What did you do after you left Bishop Sullivan CHS and tell us about your career?
After graduating from Bishop Sullivan in 2006, I studied finance at the University of Virginia. I was blessed to be a part of the strong Catholic community at UVA; the Dominican priests who run the local parish near campus are excellent preachers and confessors. I then spent a few years working for a Wall Street investment bank. I was experiencing the sort of success that I had always assumed would satisfy me, but I was not happy. God was inviting me to consider how I could serve others instead of selfishly chasing personal advancement and wealth. I was finally beginning to listen in prayer to God’s plan—that specific path of abiding joy and peace that our heavenly Father has prepared for each one of us. I started volunteering and my prayer life grew in discipline and depth. I was greatly encouraged by spiritual works, as well as the example and counsel of holy priests in Virginia and New York.
After years of prayer and discernment, I entered the seminary in 2016 for the Diocese of Arlington. I am also blessed to be a co-sponsored seminarian with the Archdiocese for the Military Services, which means I’ll serve for a time as a chaplain in the Navy after I’m ordained. There is no greater adventure than following God’s will, experiencing the immensity of His love, and learning to serve His beloved people. In my first three years in seminary, I have made a 30-day silent retreat, lived and worked for a month in a homeless shelter in the Bronx, studied the philosophical tradition of the West, and served in four parishes, an inner-city high school, and a hospice. I am excited to move to Italy this summer to begin four years of theology studies at the Pontifical University of St. Thomas Aquinas.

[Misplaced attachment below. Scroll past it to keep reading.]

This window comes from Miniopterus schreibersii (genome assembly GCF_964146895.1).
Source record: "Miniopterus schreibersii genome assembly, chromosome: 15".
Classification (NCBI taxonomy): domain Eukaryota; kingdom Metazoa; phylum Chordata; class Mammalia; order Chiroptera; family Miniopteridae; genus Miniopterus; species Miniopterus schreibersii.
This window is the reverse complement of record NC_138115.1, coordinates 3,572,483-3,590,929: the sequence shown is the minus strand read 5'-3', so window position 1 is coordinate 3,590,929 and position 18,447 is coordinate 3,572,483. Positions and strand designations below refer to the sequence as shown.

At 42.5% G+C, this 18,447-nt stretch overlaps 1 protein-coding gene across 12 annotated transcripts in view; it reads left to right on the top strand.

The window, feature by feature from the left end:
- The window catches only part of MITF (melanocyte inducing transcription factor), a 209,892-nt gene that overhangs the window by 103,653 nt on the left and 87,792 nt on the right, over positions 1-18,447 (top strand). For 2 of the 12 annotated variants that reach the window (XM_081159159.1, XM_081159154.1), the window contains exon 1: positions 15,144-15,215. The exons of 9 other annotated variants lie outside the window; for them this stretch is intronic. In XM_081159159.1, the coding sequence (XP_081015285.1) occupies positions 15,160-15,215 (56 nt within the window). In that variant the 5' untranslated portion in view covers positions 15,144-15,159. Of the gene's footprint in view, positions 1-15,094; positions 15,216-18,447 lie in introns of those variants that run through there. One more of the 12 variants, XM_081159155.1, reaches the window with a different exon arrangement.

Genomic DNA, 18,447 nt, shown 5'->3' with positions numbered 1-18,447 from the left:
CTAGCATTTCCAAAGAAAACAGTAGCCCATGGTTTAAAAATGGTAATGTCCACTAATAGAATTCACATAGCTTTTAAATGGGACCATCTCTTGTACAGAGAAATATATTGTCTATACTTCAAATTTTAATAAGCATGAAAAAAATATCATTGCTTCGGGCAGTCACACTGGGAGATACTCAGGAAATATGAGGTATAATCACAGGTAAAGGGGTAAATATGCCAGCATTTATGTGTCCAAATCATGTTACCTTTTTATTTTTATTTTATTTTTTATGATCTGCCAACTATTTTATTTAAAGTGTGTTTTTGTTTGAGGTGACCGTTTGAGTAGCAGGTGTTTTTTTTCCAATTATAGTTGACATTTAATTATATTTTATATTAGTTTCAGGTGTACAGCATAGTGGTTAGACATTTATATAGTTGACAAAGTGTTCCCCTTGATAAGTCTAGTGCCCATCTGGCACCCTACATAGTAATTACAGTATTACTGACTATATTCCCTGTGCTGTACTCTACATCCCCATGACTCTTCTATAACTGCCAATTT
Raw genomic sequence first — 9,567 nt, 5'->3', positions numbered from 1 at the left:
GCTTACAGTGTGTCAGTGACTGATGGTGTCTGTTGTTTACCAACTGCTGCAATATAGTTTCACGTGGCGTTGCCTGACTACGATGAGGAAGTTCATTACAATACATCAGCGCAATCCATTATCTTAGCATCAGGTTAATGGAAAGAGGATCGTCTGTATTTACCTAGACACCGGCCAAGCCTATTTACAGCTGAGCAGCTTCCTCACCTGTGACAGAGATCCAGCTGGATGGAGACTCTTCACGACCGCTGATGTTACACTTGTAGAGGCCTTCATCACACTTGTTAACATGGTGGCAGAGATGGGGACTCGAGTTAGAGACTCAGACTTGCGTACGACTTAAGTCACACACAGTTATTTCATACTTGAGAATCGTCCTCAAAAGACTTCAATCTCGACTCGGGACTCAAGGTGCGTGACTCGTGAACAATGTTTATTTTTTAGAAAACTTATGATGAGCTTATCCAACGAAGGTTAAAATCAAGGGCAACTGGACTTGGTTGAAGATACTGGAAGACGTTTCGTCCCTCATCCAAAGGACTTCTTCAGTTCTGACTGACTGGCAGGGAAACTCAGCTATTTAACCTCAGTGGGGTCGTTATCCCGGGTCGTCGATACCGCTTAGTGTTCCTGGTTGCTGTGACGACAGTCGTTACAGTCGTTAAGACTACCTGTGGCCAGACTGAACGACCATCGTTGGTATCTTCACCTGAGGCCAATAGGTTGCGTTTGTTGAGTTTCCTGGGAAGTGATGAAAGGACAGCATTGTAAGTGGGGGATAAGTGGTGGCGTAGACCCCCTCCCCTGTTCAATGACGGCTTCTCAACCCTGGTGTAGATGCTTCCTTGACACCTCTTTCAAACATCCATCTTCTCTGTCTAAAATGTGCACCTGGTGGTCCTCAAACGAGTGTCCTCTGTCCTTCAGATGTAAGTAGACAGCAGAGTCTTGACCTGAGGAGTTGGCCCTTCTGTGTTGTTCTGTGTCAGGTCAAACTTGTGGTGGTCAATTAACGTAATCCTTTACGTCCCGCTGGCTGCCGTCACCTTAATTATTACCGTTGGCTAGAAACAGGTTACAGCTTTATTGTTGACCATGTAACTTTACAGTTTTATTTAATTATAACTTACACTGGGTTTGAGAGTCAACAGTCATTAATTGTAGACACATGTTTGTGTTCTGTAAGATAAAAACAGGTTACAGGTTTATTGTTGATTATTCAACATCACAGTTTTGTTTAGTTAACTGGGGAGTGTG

What are you passionate about in your work?
Our culture too often offers us a deeply impoverished view of our true identities. We are—in this view—merely the total of our accomplishments, possessions, abilities, emotions, and failures. This is a lie. We are not simply the sum of what we have earned and how we have fallen short. We are defined by God’s enduring, unchangeable love and mercy for us as His beloved children.
The great joy of my life is that I get to spend my time sharing this central truth of the Father’s love with everyone. Whatever we are going through, whatever we have suffered, and however we have succeeded or failed, God is with us, loving us individually and inviting us into a deeper relationship with Him. Spend some moments in silent prayer with Isaiah 43:1-4 and experience for yourself what God wants to say to you.
What are your favorite memories from CHS/Bishop Sullivan CHS?
In particular, I loved playing soccer, competing in forensics competitions, and making great friends. Of course, who could forget the amazing US History class taught by the legendary Mrs. Wilgus?
My favorite memories are the Latin and Greek classes I took with the late BSCHS principal Father William Pitt. I consider it an immense grace from God that I was able to spend so much time learning from the good and holy example of Father Pitt. He was a selfless leader, a passionate classics scholar, a very demanding teacher, and—most importantly—a committed disciple of Jesus Christ. Referencing Matthew 16:26, Father Pitt would often say to us, “Don’t lose your soul!”